Pigmentation has always been identified as being a quality indicator for chicken products worldwide. If we look at broilers, their yellow skin is traditionally associated to a free range and a corn feed diet. While in laying hens,the yellowness intensity of egg yolk is associated to its nutrients‘ richness. In modern farming, growth performances and new rearing models have improved in such a way that it is impossible to reach a good quality pigmentation as we used to know with traditional farming.

To satisfy customers’ demand, feed is enriched with a combination of yellow and red pigments to boost color of the final products. Color intensity is scored through some pigmentation scale such as the DSM Yolk Colour Fan which gives a single value or the Minolta chromameter which gives 3 values (bright-ness (L*), the redness (a*) and yellowness (b*)).

Moreover, depending on producer’s specifications, different sources of pigments can be used with different dosages. These are split in 2 categories:

  • Natural pigments: The marigold extract, rich in lutein and zeaxanthin, provides the yellowness. Paprika gives a natural red pigmentation.
  • Synthetic pigments: Some apo-carotene esters allow the substitution of lutein and zeaxanthin present in some botanicals, while canthaxanthin is well known for its great efficacy to deepen red color. Depending on productions and countries, synthetic pigments’ ingestion level may be regulated.

Pigmentation quality can be affected by gut absorption or oxidative stress. The efficiency is then very uneven. That is one of the reasons we often observe color heterogeneity in a flock.


Impact of the oxidative stress


At bird physiological level, it is possible to measure the intensity of the oxidative stress. It is defined by the unbalance between free radicals (unstable and harmful molecules naturally produced), and the antioxidant defenses. In other words, when bird’s metabolism is highly solicited due to environmental conditions or health issues, the free radicals might overpass the antioxidant defenses, which leads to cells’ oxidative damages and also has an impact on immunity and growth.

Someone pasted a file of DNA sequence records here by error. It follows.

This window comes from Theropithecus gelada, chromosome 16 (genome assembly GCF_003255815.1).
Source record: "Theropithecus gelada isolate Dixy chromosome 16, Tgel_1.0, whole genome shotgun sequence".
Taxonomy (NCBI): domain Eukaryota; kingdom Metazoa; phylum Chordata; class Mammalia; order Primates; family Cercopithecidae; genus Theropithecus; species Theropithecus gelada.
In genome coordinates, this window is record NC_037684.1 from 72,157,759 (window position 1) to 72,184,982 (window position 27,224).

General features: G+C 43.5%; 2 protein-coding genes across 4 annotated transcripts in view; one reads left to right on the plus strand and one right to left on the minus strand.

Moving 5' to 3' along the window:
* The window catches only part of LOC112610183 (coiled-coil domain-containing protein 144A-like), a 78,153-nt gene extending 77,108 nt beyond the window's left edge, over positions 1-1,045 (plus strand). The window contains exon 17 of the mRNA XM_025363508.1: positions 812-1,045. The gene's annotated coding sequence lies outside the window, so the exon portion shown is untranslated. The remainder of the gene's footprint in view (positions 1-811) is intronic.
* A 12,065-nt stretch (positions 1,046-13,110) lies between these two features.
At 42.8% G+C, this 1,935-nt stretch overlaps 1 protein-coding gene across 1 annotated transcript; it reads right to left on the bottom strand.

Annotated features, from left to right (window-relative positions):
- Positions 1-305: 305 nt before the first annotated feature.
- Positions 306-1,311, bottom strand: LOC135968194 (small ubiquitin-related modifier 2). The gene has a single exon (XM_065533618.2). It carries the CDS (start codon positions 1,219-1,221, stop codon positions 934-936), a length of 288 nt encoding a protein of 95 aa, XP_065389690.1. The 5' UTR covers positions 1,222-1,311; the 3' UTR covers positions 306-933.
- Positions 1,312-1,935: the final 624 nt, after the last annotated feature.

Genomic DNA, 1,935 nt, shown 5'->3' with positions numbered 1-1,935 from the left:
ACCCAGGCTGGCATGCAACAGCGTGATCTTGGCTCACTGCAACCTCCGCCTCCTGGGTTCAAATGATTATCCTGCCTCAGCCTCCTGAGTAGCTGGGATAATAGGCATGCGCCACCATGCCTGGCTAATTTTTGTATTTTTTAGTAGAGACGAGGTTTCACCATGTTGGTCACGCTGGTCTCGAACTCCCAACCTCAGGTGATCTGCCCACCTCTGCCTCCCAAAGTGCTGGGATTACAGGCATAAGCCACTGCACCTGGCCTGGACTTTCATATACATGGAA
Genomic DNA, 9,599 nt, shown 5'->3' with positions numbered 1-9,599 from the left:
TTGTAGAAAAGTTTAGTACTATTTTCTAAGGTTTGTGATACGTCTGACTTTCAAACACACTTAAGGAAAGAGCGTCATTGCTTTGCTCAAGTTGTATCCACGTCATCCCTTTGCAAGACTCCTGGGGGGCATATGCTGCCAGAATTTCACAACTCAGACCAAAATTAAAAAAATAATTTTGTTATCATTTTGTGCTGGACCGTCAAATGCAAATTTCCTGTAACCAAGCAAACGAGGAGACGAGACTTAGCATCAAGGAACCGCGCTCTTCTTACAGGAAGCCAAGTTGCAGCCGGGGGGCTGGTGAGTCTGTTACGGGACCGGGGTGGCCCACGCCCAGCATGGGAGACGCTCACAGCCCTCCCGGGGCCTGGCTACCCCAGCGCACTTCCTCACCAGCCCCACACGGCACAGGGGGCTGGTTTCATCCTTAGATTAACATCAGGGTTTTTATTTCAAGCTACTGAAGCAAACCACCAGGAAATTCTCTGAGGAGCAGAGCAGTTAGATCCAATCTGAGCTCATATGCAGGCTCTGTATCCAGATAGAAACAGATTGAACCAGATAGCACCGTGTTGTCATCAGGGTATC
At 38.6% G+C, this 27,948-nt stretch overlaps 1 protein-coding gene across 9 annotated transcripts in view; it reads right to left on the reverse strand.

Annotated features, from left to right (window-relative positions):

All pigments used in animal nutrition have antioxidant values and have been classified as antioxidant nutrients (Sies and Stahl, 1995). Consequently, pigments are partially used to protect cells when animals are facing oxidative stress.

When birds grow under high temperatures, we often observe heterogeneity among the yellow skin shades. Variation of colors is very much impacted.


Standardized grape polyphenols


We know today that oxidative stress may be compensated through nutrition. Commonly, feed millers introduce vitamin E, or organic selenium to enrich feed. Vitamin C can also be supplied through the water. Antioxidant defenses are organized at different levels, depending on their biological properties and activities. And betting on a single source of antioxidant does not guarantee a complete protection. The best way to provide a good antioxidant cover is and has always been the diversification of the antioxidant sources.

Since 2007, Nor-Feed provides a standardized grape extract based on the selection of grape skin and grape seed extracts. Nor-Grape is recognized for its strong physiological antioxidant activity; 1 gram of Nor-Grape is equivalent to 22 grams of vitamin E50 in terms of efficiency.

Recent trials conducted in Latin America have evidenced the benefits of using Nor-Grape in feed supplemented with pigments.

We compared a couple of houses containing 20 000 birds each. The control flock received the standard feed including a pigments blend (4ppm of canthaxanthin + 12ppm of xanthophyles), whereas the treated group received an identical diet supplemented with Nor-Grape.


Pigmentation was measured with a Minolta chromameter and showed a greater intensity of yellowness on live birds (under the wing), but also on warm carcass (in the back) after slaughtering.














These results confirm the great efficiency in supplementing feed with Nor-Grape. Other  trials  have been conducted in laying hens and reveal similar results improving the redness in egg yolk.


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